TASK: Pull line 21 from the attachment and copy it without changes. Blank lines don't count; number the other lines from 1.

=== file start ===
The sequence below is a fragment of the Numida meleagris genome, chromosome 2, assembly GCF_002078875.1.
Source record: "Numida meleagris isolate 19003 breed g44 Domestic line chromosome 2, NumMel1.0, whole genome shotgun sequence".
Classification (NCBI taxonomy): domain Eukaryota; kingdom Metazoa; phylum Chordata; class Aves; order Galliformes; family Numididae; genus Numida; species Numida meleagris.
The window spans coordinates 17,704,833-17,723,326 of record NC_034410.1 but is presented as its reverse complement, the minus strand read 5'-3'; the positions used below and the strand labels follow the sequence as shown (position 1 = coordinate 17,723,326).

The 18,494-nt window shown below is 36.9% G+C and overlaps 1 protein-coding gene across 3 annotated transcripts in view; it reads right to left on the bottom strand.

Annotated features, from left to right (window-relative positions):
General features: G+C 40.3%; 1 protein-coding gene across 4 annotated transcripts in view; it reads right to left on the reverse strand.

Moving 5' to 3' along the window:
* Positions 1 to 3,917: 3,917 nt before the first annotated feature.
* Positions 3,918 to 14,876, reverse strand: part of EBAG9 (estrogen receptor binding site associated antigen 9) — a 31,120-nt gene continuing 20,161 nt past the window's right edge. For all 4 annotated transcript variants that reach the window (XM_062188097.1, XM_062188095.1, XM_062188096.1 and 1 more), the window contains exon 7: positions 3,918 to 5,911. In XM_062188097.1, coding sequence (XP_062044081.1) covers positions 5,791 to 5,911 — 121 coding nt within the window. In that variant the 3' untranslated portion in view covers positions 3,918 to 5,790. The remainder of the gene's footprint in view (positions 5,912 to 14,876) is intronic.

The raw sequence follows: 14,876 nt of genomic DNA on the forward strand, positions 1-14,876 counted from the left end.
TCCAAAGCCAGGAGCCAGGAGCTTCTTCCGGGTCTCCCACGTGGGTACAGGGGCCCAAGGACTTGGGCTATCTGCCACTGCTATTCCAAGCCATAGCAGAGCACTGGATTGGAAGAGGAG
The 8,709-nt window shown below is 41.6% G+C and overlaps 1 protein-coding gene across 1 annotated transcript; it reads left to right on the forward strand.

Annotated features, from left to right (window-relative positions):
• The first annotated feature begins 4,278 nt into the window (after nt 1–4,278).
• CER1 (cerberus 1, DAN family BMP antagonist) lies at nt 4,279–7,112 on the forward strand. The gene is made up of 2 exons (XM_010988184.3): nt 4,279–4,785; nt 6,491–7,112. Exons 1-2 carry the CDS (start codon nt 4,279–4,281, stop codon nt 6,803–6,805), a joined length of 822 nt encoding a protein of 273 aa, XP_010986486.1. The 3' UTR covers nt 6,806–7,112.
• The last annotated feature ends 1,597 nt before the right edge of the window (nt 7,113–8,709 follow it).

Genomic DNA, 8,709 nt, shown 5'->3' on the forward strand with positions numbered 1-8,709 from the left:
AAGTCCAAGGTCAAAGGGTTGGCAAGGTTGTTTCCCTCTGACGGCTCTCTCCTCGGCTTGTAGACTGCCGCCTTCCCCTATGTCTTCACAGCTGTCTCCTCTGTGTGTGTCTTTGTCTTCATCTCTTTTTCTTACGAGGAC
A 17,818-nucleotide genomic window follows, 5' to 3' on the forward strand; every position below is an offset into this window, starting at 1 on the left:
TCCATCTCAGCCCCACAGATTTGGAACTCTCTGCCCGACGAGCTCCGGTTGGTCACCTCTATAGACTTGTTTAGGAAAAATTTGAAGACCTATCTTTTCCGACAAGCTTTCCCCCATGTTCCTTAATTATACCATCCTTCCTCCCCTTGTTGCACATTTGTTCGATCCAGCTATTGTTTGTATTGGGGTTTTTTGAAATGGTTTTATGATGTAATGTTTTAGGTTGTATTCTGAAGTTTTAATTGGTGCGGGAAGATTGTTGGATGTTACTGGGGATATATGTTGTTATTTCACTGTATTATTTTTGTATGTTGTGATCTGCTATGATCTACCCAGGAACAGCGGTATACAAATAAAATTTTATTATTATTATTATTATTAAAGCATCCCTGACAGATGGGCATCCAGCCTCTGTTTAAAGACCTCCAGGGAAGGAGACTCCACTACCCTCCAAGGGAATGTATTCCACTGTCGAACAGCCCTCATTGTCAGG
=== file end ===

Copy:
TCCATCTCAGCCCCACAGATTTGGAACTCTCTGCCCGACGAGCTCCGGTTGGTCACCTCTATAGACTTGTTTAGGAAAAATTTGAAGACCTATCTTTTCCGACAAGCTTTCCCCCATGTTCCTTAATTATACCATCCTTCCTCCCCTTGTTGCACATTTGTTCGATCCAGCTATTGTTTGTATTGGGGTTTTTTGAAATGGTTTTATGATGTAATGTTTTAGGTTGTATTCTGAAGTTTTAATTGGTGCGGGAAGATTGTTGGATGTTACTGGGGATATATGTTGTTATTTCACTGTATTATTTTTGTATGTTGTGATCTGCTATGATCTACCCAGGAACAGCGGTATACAAATAAAATTTTATTATTATTATTATTATTAAAGCATCCCTGACAGATGGGCATCCAGCCTCTGTTTAAAGACCTCCAGGGAAGGAGACTCCACTACCCTCCAAGGGAATGTATTCCACTGTCGAACAGCCCTCATTGTCAGG